A community housing provider that housed a vulnerable whānau in a mould-ridden house with rotting walls, floors and window sills has been ordered to pay more than $2000 in damages.
In a case the Tenancy Tribunal says undermined public confidence in the social housing sector, the adjudicator found Porirua Whānau Centre (PWC) failed its mission to ensure families could access a safe, warm and affordable home.
single mother and two children placed into her care through Oranga Tamariki, lived in the Porirua house from early January.
As the tenant's mother was a trustee of PWC, she approached them for help after the family had to urgently move to the area.
PWC is a registered housing provider for the Wellington Region. It's also one of six family social service centres in Aotearoa providing education and social service programmes to
families and children in the community.
The charitable trust owns 13 properties and manages four in the region, under its stated mission "to ensure whānau have an opportunity to access safe, warm and affordable housing".
But when the tenant saw the house in late December, she noticed it was littered with someone else's belongings.
A removal contractor's foot then sunk through the flooring as they tried to move in her belongings.
In early January, when the family moved in, the tenant says she was shocked to see the house still in that state and contacted PWC's operations manager, who inspected the rental and prepared a report.
The report found "serious shortcomings" at the house, including holes in the doors and walls, a gaping hole in the hallway floor near the hot water cylinder; mould and damp
throughout including underneath carpet and on window sills, walls and floors to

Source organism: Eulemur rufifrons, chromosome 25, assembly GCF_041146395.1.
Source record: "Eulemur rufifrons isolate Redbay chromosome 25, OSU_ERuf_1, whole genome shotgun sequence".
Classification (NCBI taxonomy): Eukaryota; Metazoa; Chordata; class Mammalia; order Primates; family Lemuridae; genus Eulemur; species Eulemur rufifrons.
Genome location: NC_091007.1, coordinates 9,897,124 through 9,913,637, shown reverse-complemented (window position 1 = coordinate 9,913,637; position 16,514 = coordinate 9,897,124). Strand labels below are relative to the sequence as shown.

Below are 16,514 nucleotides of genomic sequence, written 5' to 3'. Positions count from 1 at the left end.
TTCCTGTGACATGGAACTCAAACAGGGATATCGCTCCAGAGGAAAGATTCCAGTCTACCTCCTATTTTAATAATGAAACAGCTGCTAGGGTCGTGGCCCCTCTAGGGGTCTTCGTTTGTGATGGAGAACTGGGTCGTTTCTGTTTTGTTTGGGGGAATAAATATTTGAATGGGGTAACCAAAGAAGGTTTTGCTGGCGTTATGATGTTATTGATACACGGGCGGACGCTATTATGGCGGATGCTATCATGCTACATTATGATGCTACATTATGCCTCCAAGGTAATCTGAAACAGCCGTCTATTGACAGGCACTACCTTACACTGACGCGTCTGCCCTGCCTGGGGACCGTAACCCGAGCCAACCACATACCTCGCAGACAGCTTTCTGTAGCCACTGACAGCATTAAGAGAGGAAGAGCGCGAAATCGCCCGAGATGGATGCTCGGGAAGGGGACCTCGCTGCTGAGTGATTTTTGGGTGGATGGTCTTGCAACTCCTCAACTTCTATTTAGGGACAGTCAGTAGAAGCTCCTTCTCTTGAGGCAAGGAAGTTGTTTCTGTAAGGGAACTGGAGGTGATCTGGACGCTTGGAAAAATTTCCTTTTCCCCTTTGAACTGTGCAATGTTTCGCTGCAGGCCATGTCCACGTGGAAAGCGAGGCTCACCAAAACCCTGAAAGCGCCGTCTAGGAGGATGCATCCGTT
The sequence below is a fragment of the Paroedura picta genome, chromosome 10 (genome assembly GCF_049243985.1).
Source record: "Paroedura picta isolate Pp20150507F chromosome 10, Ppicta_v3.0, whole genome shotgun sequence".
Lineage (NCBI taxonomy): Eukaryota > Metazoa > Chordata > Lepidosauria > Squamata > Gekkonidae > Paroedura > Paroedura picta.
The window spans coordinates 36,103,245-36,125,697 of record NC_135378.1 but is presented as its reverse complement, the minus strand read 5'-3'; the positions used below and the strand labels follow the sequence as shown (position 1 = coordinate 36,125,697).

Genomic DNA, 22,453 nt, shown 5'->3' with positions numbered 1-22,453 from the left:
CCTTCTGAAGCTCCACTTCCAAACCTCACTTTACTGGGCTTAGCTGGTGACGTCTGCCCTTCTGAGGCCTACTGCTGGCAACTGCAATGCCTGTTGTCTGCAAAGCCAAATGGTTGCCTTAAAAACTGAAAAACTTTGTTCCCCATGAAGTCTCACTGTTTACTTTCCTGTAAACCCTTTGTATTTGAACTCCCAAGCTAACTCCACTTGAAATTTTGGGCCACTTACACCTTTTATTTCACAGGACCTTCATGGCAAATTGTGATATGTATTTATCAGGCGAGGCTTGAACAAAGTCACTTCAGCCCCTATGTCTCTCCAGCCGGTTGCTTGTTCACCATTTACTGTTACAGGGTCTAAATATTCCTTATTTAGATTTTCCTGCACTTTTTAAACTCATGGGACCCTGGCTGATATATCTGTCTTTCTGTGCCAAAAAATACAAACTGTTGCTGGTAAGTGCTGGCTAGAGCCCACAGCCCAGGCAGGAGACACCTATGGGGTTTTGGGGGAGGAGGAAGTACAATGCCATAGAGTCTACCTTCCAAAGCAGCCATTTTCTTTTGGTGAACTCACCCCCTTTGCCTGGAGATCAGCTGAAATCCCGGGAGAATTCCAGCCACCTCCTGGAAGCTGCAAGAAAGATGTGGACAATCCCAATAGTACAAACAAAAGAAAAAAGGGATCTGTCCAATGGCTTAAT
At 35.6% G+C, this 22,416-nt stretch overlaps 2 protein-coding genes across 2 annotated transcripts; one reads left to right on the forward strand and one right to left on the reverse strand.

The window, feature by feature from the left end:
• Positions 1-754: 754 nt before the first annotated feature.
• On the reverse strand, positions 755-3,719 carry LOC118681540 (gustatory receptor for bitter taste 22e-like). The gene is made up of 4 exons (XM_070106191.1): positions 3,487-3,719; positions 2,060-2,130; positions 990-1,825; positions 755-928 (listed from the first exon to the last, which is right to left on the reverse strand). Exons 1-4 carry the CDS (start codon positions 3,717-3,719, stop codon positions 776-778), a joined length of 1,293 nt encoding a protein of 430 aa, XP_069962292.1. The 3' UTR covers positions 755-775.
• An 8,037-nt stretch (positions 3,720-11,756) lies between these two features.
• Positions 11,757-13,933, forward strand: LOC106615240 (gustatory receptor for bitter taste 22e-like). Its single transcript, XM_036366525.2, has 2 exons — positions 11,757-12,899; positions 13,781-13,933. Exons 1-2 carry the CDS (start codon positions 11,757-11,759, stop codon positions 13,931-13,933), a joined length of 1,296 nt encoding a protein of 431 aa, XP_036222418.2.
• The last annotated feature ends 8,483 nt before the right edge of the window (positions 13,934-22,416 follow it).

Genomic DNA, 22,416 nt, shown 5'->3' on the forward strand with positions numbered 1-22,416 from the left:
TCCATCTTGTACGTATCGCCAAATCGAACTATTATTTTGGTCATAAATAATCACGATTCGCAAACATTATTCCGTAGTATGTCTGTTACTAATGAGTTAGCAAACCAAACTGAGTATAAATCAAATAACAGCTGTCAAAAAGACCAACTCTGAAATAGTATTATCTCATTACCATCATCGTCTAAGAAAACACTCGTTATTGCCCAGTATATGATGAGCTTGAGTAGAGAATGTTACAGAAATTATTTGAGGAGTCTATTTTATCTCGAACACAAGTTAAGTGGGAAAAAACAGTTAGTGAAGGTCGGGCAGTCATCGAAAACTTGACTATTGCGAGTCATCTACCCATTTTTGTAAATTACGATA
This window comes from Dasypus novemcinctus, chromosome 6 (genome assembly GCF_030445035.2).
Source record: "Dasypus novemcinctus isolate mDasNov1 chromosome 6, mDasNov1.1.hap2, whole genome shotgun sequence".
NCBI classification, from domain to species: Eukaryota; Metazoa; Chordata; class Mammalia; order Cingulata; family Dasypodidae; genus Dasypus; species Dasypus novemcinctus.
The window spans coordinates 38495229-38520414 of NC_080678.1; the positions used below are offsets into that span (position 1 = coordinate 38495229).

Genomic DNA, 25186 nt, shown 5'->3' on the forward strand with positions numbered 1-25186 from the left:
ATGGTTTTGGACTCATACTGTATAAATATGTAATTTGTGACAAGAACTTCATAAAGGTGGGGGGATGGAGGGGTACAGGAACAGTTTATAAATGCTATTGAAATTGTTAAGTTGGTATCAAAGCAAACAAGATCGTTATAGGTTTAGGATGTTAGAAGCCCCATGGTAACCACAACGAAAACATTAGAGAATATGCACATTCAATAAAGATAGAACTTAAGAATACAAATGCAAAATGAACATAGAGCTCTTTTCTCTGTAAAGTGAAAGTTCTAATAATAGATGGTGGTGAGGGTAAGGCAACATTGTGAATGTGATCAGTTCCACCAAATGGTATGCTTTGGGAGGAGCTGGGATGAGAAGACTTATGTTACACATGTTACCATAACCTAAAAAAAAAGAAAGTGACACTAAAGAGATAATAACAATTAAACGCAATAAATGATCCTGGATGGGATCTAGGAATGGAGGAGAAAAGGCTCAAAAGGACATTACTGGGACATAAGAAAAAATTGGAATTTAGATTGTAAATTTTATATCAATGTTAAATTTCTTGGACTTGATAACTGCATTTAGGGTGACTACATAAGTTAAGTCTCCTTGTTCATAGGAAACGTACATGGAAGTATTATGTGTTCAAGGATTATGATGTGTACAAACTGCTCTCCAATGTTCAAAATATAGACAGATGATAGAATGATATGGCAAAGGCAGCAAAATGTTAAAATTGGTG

the extent that some areas were rotting; window latches missing throughout, a broken oven and a rotting laundry.
After the report the tenant emailed her landlord several times to chase up the desperately needed repairs.
Although the landlord completed some of the necessary remedies, many of the listed problems were completely ignored until the end of the tenancy in July.
The family were given a second-hand oven, only for it to break shortly afterwards.
Despite again calling the landlord, nothing was done and the whānau lived without a working oven for months.
The rental was also plagued with mould, which the tenant told the tribunal she cleaned every few days to no avail.
It exacerbated her health conditions, including multiple sclerosis, asthma and diabetes, the tribunal heard. The two children also had a history of bronchiolitis.
"She [the tenant] produced a letter from their medical practitioner confirming that the state of the premises (recurring mould and damp) likely contributed to a developing asthma condition with one child and the stress of the poor housing situation was adding to the fatigue caused by her health conditions," the decision read.
But PWC chief executive Ms Kelly argued that the tribunal should put the tenant's complaints and exacerbating health concerns into context.
Kelly told the tribunal PWC "went out on a limb" to help the whānau when they were in urgent need of accommodation, at the request of the tenant's son.
"She believes that PWC addressed the major repair issues to achieve that outcome and make the property 'liveable'," the decision read.
Kelly told the tribunal PWC intended to make the necessary repairs - but their contracted maintenance worker was busy, it was hard to work around the tenant's two children to undertake repairs, and restrictions around accessing the property during Covid-19 made it difficult.
But although it was laudable PWC was willing to help the tenant in a desperate situation, adjudicator Stirling said that didn't absolve the landlord from its obligation to provide suitable housing.
"While there was no evidence from an appropriate expert that the property was uninhabitable, the evidence that was produced shows that it was well below an acceptable standard and significant cleaning and repair work should have been
carried out before it was rented to anyone," they found.
"Recurring mould and soft, rotting walls, floors and window sills caused by damp
conditions are simply not acceptable."
The poor conditions the family were forced to live in were of note as the general public has a vested interest in social housing, Stirling wrote.
"This case brings into question the credibility of that system and undermines public confidence that the system is meeting the needs of those eligible for assistance."
PWC was ordered to pay the tenant a total of $2320.44, made up of compensation and exemplary damages for the state of the property, and the filing fee reimbursement.